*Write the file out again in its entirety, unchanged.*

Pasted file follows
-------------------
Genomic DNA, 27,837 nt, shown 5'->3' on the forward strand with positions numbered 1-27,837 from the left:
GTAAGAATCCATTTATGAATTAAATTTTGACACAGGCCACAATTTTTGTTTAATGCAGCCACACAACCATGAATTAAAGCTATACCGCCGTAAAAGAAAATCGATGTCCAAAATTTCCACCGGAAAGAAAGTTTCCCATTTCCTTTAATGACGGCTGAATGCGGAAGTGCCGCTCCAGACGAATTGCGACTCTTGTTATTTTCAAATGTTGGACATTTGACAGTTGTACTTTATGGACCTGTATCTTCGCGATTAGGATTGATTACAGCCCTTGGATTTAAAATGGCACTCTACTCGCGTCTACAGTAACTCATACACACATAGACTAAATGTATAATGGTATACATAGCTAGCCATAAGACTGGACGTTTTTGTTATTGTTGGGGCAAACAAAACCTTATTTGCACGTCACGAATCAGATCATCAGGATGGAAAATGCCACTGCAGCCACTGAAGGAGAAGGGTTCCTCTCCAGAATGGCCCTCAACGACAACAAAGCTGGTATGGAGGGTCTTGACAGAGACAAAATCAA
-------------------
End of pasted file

Genomic DNA, 27,837 nt, shown 5'->3' on the forward strand with positions numbered 1-27,837 from the left:
GTAAGAATCCATTTATGAATTAAATTTTGACACAGGCCACAATTTTTGTTTAATGCAGCCACACAACCATGAATTAAAGCTATACCGCCGTAAAAGAAAATCGATGTCCAAAATTTCCACCGGAAAGAAAGTTTCCCATTTCCTTTAATGACGGCTGAATGCGGAAGTGCCGCTCCAGACGAATTGCGACTCTTGTTATTTTCAAATGTTGGACATTTGACAGTTGTACTTTATGGACCTGTATCTTCGCGATTAGGATTGATTACAGCCCTTGGATTTAAAATGGCACTCTACTCGCGTCTACAGTAACTCATACACACATAGACTAAATGTATAATGGTATACATAGCTAGCCATAAGACTGGACGTTTTTGTTATTGTTGGGGCAAACAAAACCTTATTTGCACGTCACGAATCAGATCATCAGGATGGAAAATGCCACTGCAGCCACTGAAGGAGAAGGGTTCCTCTCCAGAATGGCCCTCAACGACAACAAAGCTGGTATGGAGGGTCTTGACAGAGACAAAATCAA